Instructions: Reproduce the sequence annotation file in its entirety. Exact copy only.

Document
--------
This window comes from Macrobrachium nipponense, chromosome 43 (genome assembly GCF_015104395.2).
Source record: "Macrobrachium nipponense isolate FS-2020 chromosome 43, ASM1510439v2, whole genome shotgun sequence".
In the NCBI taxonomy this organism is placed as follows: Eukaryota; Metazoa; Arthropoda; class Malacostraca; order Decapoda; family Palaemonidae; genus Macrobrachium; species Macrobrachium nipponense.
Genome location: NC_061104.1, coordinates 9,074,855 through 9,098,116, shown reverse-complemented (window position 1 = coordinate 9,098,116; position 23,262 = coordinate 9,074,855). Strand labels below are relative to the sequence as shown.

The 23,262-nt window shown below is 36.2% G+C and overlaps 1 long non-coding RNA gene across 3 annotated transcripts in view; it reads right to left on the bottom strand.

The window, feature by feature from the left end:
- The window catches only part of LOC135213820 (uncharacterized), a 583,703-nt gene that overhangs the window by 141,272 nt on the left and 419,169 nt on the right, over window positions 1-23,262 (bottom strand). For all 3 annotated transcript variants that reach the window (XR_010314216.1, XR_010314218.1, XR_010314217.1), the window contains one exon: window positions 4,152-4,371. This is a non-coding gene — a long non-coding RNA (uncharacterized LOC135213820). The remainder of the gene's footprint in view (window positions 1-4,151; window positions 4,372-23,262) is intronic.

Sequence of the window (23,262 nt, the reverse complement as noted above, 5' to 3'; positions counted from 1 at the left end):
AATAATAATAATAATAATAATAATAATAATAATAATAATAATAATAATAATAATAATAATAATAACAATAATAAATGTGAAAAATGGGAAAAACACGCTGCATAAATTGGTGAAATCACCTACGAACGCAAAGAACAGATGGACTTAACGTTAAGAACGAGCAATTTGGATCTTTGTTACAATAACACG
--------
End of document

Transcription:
This window comes from Macrobrachium nipponense, chromosome 43 (genome assembly GCF_015104395.2).
Source record: "Macrobrachium nipponense isolate FS-2020 chromosome 43, ASM1510439v2, whole genome shotgun sequence".
In the NCBI taxonomy this organism is placed as follows: Eukaryota; Metazoa; Arthropoda; class Malacostraca; order Decapoda; family Palaemonidae; genus Macrobrachium; species Macrobrachium nipponense.
Genome location: NC_061104.1, coordinates 9,074,855 through 9,098,116, shown reverse-complemented (window position 1 = coordinate 9,098,116; position 23,262 = coordinate 9,074,855). Strand labels below are relative to the sequence as shown.

The 23,262-nt window shown below is 36.2% G+C and overlaps 1 long non-coding RNA gene across 3 annotated transcripts in view; it reads right to left on the bottom strand.

The window, feature by feature from the left end:
- The window catches only part of LOC135213820 (uncharacterized), a 583,703-nt gene that overhangs the window by 141,272 nt on the left and 419,169 nt on the right, over window positions 1-23,262 (bottom strand). For all 3 annotated transcript variants that reach the window (XR_010314216.1, XR_010314218.1, XR_010314217.1), the window contains one exon: window positions 4,152-4,371. This is a non-coding gene — a long non-coding RNA (uncharacterized LOC135213820). The remainder of the gene's footprint in view (window positions 1-4,151; window positions 4,372-23,262) is intronic.

Sequence of the window (23,262 nt, the reverse complement as noted above, 5' to 3'; positions counted from 1 at the left end):
AATAATAATAATAATAATAATAATAATAATAATAATAATAATAATAATAATAATAATAATAATAACAATAATAAATGTGAAAAATGGGAAAAACACGCTGCATAAATTGGTGAAATCACCTACGAACGCAAAGAACAGATGGACTTAACGTTAAGAACGAGCAATTTGGATCTTTGTTACAATAACACG